My Classic Car: ’74 Camaro Z28 became a mother-son project

When Joe needed parts, or even a hand on a wrench, mom was there to help

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my classic camaro
Working on this 1974 Camaro produced a mother-son relationship 'that nothing else could'

My story begins in December 1973 when I purchased a brand-new Z28 off the showroom floor at Terry York Chevrolet in Encino, California.

Starting in the ‘50s, and continuing throughout the late ‘70s, the street race scene was very much alive and well in southern California and I had every intention of making it in my brand new Camaro. 

The problem, I oh-to-quickly came to realize, was the car’s dramatic lack of power. This drop in the horsepower rating was due to the stiffening air-quality regulations that had started in the early 1970s and continued all throughout the late ‘80s. 

By the 1974 model year, the engines in the Z28 Camaros were only producing 245 horsepower to the crank and GM, in its feeble attempt to keep the legend going, decided to produce the Z28 for one more year. This is where my 46-year journey to build a competitive muscle car begins.

Modifications to the car started in 1975 and continued until 1979 when, due to priority changes in my life, I decided to stop investing in the car and placed it in storage. The car remained there for the next 38 years, until February 2017, when I finally decided to put it back on the street. 

The interesting part of my car story is not the relatively short time I had it on the street, all the modifications that were done, or even the 38 years it sat in storage, but the fact that my mother, not my father, helped me to build my car. 

My mom was always there, from sourcing out parts in those days without the assistance of the internet when you had to let your fingers do the walking in the yellow pages, to changing out the entire drivetrains with multiple engine and transmission swaps. 

My mom was always there, even when the task at hand required getting herself covered in grease. My mom was always there, to receive all the bruised knuckles and pinched fingers right along with me without so much as a murmur or complaint.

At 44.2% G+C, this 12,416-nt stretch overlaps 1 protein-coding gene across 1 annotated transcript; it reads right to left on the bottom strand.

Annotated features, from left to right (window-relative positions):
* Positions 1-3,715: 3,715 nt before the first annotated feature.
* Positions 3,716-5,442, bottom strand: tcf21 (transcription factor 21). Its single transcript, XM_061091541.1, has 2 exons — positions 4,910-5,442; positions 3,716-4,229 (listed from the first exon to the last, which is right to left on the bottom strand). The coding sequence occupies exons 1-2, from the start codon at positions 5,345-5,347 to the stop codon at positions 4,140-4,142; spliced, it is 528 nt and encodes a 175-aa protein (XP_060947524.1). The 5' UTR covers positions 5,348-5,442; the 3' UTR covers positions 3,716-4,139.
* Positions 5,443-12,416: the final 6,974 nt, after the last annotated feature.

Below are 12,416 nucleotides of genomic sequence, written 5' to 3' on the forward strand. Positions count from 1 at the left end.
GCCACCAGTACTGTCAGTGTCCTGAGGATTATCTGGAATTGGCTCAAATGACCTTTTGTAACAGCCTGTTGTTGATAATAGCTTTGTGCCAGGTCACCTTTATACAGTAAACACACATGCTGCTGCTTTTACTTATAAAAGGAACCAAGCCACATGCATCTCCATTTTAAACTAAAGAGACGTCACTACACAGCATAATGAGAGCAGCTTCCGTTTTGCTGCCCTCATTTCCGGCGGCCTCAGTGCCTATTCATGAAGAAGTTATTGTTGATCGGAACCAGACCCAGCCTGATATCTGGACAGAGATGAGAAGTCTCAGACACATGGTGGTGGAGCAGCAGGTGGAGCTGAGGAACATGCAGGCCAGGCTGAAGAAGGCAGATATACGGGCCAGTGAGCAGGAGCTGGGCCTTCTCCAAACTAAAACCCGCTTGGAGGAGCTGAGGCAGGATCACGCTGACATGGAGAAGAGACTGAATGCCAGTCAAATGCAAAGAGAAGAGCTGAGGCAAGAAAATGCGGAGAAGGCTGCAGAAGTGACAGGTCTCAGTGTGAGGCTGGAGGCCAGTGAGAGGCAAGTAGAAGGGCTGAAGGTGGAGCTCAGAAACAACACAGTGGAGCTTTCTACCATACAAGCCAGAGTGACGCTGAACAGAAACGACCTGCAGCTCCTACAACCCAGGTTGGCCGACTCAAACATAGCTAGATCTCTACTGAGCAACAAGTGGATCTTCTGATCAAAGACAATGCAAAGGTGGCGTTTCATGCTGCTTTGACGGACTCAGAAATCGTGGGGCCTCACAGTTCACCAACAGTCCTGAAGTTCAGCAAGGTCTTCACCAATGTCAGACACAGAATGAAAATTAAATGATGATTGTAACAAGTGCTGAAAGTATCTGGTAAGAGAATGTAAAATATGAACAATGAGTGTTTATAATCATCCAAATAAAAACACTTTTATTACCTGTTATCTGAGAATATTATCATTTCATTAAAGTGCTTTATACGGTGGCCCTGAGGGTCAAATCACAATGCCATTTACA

Now that I am older I’ve come to realize that my mother’s goal, unlike mine, was not to build the ultimate street car, although I truly believe she enjoyed it, but it was to build a mother and son relationship in ways that nothing else could. 

My mother has since passed away but up until this day, and for the rest of my life, I will never forget that most special time we shared together building my dream car so many years ago.

I’ve acquired several other collector cars over the years but the 1974 Z-28 is my favorite, not because it’s the best car I’ve ever owned but because it’s the only car my mother and I built, or will ever build together.

— Joe Boucher, Oxnard CA

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9 COMMENTS

  1. That was a great story! This is what the hobby is all about. Making memories and keeping them alive. Congratulations on a fantastic Camaro.

    • Thank you for your support. If you have children try to invest yourself and time into their dreams, not yours, whatever they may be.

    • I’m glad you enjoyed it. If you are blessed to still have your Mother or father share with them those special times they touched your life.

  2. Loved your story. I had a 1974 Camaro, golden brown metallic in color. Wished I would have kept it!! Great car. Sold it in fantastic condition. Shortly thereafter the guy that bought it rolled it 3 times on the 118 Freeway (in Los Angeles County), and lived to tell the tale!! Sad ending for my former car!!

  3. Yes, she was very cool. As we get older, our memories are what sustains us. When my father was 96 years old I asked him what he would had done differently if he could do it all over again. He thought about my question and answered; “I would have paid more attention to the little things in my life because I know realize it was those little things that made up the majority of my life”.

  4. Very cool my brother, I love that story and I too can attest that our mom was some special lady.
    I’m glad you didn’t tell the one about how you took me for a ride, hit the gas so hard that it left my hair in the back seat and my fingernails on the dashboard. HA! Love You!!!!

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